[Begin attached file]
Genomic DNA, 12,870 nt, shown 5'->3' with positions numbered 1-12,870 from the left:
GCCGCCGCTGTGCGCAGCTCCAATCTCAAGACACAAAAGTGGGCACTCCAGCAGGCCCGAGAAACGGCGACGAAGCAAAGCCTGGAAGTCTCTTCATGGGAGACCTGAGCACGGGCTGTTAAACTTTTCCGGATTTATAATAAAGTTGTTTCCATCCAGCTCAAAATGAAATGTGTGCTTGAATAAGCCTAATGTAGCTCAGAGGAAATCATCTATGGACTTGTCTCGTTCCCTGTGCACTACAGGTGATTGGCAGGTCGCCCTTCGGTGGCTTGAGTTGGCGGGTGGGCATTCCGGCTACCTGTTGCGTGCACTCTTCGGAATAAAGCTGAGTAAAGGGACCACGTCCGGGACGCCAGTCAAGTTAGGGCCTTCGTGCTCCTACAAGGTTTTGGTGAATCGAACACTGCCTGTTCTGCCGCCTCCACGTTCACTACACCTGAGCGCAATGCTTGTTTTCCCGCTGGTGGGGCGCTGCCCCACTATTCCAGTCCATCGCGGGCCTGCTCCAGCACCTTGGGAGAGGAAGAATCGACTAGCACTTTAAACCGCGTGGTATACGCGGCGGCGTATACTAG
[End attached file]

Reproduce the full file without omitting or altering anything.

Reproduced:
Genomic DNA, 12,870 nt, shown 5'->3' with positions numbered 1-12,870 from the left:
GCCGCCGCTGTGCGCAGCTCCAATCTCAAGACACAAAAGTGGGCACTCCAGCAGGCCCGAGAAACGGCGACGAAGCAAAGCCTGGAAGTCTCTTCATGGGAGACCTGAGCACGGGCTGTTAAACTTTTCCGGATTTATAATAAAGTTGTTTCCATCCAGCTCAAAATGAAATGTGTGCTTGAATAAGCCTAATGTAGCTCAGAGGAAATCATCTATGGACTTGTCTCGTTCCCTGTGCACTACAGGTGATTGGCAGGTCGCCCTTCGGTGGCTTGAGTTGGCGGGTGGGCATTCCGGCTACCTGTTGCGTGCACTCTTCGGAATAAAGCTGAGTAAAGGGACCACGTCCGGGACGCCAGTCAAGTTAGGGCCTTCGTGCTCCTACAAGGTTTTGGTGAATCGAACACTGCCTGTTCTGCCGCCTCCACGTTCACTACACCTGAGCGCAATGCTTGTTTTCCCGCTGGTGGGGCGCTGCCCCACTATTCCAGTCCATCGCGGGCCTGCTCCAGCACCTTGGGAGAGGAAGAATCGACTAGCACTTTAAACCGCGTGGTATACGCGGCGGCGTATACTAG